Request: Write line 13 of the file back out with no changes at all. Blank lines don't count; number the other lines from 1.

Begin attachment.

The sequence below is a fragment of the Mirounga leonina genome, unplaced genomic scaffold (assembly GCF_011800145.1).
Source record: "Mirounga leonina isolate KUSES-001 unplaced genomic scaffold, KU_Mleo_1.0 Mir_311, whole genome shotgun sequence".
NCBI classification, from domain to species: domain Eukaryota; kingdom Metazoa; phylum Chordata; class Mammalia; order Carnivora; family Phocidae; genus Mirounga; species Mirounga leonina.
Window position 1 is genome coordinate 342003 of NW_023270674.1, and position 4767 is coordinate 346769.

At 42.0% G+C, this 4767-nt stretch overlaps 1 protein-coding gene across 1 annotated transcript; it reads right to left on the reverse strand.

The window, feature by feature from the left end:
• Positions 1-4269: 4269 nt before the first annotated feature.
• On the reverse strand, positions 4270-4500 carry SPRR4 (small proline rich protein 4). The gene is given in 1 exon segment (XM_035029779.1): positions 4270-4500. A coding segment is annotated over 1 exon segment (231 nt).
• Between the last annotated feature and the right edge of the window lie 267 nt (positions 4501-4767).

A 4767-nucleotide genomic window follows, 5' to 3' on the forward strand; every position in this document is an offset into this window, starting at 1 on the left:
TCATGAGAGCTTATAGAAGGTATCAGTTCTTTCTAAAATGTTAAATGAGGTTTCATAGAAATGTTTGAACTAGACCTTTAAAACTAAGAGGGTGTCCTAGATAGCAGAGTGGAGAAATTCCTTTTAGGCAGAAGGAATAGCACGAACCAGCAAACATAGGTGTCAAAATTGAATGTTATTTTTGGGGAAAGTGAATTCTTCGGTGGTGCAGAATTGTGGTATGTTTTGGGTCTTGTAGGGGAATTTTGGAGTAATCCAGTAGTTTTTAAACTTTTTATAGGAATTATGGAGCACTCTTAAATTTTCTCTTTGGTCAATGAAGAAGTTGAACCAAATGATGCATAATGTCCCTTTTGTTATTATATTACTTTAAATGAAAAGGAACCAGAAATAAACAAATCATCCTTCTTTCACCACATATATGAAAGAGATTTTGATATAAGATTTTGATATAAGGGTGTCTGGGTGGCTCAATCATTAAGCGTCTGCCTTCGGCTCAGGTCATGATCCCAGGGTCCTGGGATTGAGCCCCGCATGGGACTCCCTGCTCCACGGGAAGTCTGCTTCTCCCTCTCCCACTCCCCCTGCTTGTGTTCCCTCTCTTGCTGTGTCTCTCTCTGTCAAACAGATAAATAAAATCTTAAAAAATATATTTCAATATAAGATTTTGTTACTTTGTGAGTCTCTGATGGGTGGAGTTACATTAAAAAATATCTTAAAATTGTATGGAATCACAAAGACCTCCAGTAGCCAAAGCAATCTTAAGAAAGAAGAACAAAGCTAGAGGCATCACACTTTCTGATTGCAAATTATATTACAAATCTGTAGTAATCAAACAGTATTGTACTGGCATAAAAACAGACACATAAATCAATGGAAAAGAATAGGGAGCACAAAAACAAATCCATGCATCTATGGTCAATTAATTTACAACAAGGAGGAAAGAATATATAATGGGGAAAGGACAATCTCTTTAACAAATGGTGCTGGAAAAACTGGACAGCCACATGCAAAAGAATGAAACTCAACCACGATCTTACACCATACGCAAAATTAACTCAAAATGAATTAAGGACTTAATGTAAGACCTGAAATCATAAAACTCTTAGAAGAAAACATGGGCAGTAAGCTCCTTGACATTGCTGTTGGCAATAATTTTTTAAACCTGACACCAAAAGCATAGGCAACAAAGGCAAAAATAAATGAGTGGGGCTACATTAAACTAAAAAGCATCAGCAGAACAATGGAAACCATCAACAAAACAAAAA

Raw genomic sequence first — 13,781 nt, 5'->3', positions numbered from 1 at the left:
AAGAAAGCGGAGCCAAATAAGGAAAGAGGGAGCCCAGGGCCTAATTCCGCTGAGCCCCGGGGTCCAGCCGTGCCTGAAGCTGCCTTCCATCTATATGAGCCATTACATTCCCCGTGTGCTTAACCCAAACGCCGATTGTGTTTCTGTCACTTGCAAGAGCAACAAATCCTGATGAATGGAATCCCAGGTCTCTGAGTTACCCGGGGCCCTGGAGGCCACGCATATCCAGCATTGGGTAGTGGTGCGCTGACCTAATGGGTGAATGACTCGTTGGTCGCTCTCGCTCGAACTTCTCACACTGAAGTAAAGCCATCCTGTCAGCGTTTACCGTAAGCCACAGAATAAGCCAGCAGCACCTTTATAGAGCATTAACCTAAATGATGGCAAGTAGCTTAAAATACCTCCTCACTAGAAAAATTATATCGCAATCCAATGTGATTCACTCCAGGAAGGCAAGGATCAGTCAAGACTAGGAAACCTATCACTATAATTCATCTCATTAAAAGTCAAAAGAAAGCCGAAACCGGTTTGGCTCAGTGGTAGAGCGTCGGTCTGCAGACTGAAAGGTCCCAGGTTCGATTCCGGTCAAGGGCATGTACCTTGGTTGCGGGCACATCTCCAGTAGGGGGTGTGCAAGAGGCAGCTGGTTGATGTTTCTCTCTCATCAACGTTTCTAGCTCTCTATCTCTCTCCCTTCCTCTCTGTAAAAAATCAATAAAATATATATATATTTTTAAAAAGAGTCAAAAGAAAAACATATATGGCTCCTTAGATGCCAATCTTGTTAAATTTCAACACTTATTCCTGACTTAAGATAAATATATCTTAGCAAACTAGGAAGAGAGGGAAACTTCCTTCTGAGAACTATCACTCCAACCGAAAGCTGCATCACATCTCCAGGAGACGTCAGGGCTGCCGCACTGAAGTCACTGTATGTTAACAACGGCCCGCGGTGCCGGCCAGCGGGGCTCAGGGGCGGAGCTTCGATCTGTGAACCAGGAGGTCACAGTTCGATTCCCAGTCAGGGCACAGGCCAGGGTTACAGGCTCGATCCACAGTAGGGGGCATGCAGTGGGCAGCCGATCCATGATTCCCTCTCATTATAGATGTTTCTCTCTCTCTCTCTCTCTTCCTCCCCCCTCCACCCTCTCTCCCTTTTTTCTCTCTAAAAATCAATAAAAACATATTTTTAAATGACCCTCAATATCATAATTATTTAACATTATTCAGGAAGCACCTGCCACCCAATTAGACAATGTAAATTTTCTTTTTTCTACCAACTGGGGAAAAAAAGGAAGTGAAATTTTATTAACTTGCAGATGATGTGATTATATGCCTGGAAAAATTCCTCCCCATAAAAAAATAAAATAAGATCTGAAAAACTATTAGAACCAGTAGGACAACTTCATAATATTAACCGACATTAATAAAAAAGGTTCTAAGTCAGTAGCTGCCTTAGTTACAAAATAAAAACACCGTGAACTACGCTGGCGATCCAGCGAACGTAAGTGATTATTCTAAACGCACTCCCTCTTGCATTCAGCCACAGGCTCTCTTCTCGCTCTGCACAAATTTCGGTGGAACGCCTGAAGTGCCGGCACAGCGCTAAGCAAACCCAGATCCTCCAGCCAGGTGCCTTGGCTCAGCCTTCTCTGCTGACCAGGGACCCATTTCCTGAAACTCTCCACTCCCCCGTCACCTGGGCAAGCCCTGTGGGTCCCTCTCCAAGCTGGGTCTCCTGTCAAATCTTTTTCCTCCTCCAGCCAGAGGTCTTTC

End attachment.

AAGAAAGCGGAGCCAAATAAGGAAAGAGGGAGCCCAGGGCCTAATTCCGCTGAGCCCCGGGGTCCAGCCGTGCCTGAAGCTGCCTTCCATCTATATGAGCCATTACATTCCCCGTGTGCTTAACCCAAACGCCGATTGTGTTTCTGTCACTTGCAAGAGCAACAAATCCTGATGAATGGAATCCCAGGTCTCTGAGTTACCCGGGGCCCTGGAGGCCACGCATATCCAGCATTGGGTAGTGGTGCGCTGACCTAATGGGTGAATGACTCGTTGGTCGCTCTCGCTCGAACTTCTCACACTGAAGTAAAGCCATCCTGTCAGCGTTTACCGTAAGCCACAGAATAAGCCAGCAGCACCTTTATAGAGCATTAACCTAAATGATGGCAAGTAGCTTAAAATACCTCCTCACTAGAAAAATTATATCGCAATCCAATGTGATTCACTCCAGGAAGGCAAGGATCAGTCAAGACTAGGAAACCTATCACTATAATTCATCTCATTAAAAGTCAAAAGAAAGCCGAAACCGGTTTGGCTCAGTGGTAGAGCGTCGGTCTGCAGACTGAAAGGTCCCAGGTTCGATTCCGGTCAAGGGCATGTACCTTGGTTGCGGGCACATCTCCAGTAGGGGGTGTGCAAGAGGCAGCTGGTTGATGTTTCTCTCTCATCAACGTTTCTAGCTCTCTATCTCTCTCCCTTCCTCTCTGTAAAAAATCAATAAAATATATATATATTTTTAAAAAGAGTCAAAAGAAAAACATATATGGCTCCTTAGATGCCAATCTTGTTAAATTTCAACACTTATTCCTGACTTAAGATAAATATATCTTAGCAAACTAGGAAGAGAGGGAAACTTCCTTCTGAGAACTATCACTCCAACCGAAAGCTGCATCACATCTCCAGGAGACGTCAGGGCTGCCGCACTGAAGTCACTGTATGTTAACAACGGCCCGCGGTGCCGGCCAGCGGGGCTCAGGGGCGGAGCTTCGATCTGTGAACCAGGAGGTCACAGTTCGATTCCCAGTCAGGGCACAGGCCAGGGTTACAGGCTCGATCCACAGTAGGGGGCATGCAGTGGGCAGCCGATCCATGATTCCCTCTCATTATAGATGTTTCTCTCTCTCTCTCTCTCTTCCTCCCCCCTCCACCCTCTCTCCCTTTTTTCTCTCTAAAAATCAATAAAAACATATTTTTAAATGACCCTCAATATCATAATTATTTAACATTATTCAGGAAGCACCTGCCACCCAATTAGACAATGTAAATTTTCTTTTTTCTACCAACTGGGGAAAAAAAGGAAGTGAAATTTTATTAACTTGCAGATGATGTGATTATATGCCTGGAAAAATTCCTCCCCATAAAAAAATAAAATAAGATCTGAAAAACTATTAGAACCAGTAGGACAACTTCATAATATTAACCGACATTAATAAAAAAGGTTCTAAGTCAGTAGCTGCCTTAGTTACAAAATAAAAACACCGTGAACTACGCTGGCGATCCAGCGAACGTAAGTGATTATTCTAAACGCACTCCCTCTTGCATTCAGCCACAGGCTCTCTTCTCGCTCTGCACAAATTTCGGTGGAACGCCTGAAGTGCCGGCACAGCGCTAAGCAAACCCAGATCCTCCAGCCAGGTGCCTTGGCTCAGCCTTCTCTGCTGACCAGGGACCCATTTCCTGAAACTCTCCACTCCCCCGTCACCTGGGCAAGCCCTGTGGGTCCCTCTCCAAGCTGGGTCTCCTGTCAAATCTTTTTCCTCCTCCAGCCAGAGGTCTTTC